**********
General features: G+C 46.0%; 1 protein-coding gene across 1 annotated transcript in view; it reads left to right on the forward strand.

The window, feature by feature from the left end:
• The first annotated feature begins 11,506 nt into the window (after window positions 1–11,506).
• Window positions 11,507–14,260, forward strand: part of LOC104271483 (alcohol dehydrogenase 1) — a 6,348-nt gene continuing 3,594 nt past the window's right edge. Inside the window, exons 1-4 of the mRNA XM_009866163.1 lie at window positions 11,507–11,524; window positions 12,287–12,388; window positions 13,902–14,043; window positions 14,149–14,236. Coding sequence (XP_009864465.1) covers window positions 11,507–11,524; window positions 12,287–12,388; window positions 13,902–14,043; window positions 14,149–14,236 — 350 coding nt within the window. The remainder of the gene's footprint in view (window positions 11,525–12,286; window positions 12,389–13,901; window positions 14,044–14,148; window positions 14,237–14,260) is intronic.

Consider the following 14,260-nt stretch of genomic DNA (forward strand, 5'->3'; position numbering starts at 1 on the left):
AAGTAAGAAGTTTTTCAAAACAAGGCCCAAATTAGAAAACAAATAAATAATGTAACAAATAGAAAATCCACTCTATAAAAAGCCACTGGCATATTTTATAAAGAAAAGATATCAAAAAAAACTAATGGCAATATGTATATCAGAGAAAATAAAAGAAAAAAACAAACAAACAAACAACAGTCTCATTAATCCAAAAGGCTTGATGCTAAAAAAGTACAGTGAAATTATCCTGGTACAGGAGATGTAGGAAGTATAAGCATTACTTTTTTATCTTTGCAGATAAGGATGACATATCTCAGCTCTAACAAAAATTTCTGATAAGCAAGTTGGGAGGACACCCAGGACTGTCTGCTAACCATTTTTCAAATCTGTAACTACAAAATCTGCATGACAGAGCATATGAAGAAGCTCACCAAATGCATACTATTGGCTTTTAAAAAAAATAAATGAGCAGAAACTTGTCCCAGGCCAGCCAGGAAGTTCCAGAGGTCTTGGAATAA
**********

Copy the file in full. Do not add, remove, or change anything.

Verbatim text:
General features: G+C 46.0%; 1 protein-coding gene across 1 annotated transcript in view; it reads left to right on the forward strand.

The window, feature by feature from the left end:
• The first annotated feature begins 11,506 nt into the window (after window positions 1–11,506).
• Window positions 11,507–14,260, forward strand: part of LOC104271483 (alcohol dehydrogenase 1) — a 6,348-nt gene continuing 3,594 nt past the window's right edge. Inside the window, exons 1-4 of the mRNA XM_009866163.1 lie at window positions 11,507–11,524; window positions 12,287–12,388; window positions 13,902–14,043; window positions 14,149–14,236. Coding sequence (XP_009864465.1) covers window positions 11,507–11,524; window positions 12,287–12,388; window positions 13,902–14,043; window positions 14,149–14,236 — 350 coding nt within the window. The remainder of the gene's footprint in view (window positions 11,525–12,286; window positions 12,389–13,901; window positions 14,044–14,148; window positions 14,237–14,260) is intronic.

Consider the following 14,260-nt stretch of genomic DNA (forward strand, 5'->3'; position numbering starts at 1 on the left):
AAGTAAGAAGTTTTTCAAAACAAGGCCCAAATTAGAAAACAAATAAATAATGTAACAAATAGAAAATCCACTCTATAAAAAGCCACTGGCATATTTTATAAAGAAAAGATATCAAAAAAAACTAATGGCAATATGTATATCAGAGAAAATAAAAGAAAAAAACAAACAAACAAACAACAGTCTCATTAATCCAAAAGGCTTGATGCTAAAAAAGTACAGTGAAATTATCCTGGTACAGGAGATGTAGGAAGTATAAGCATTACTTTTTTATCTTTGCAGATAAGGATGACATATCTCAGCTCTAACAAAAATTTCTGATAAGCAAGTTGGGAGGACACCCAGGACTGTCTGCTAACCATTTTTCAAATCTGTAACTACAAAATCTGCATGACAGAGCATATGAAGAAGCTCACCAAATGCATACTATTGGCTTTTAAAAAAAATAAATGAGCAGAAACTTGTCCCAGGCCAGCCAGGAAGTTCCAGAGGTCTTGGAATAA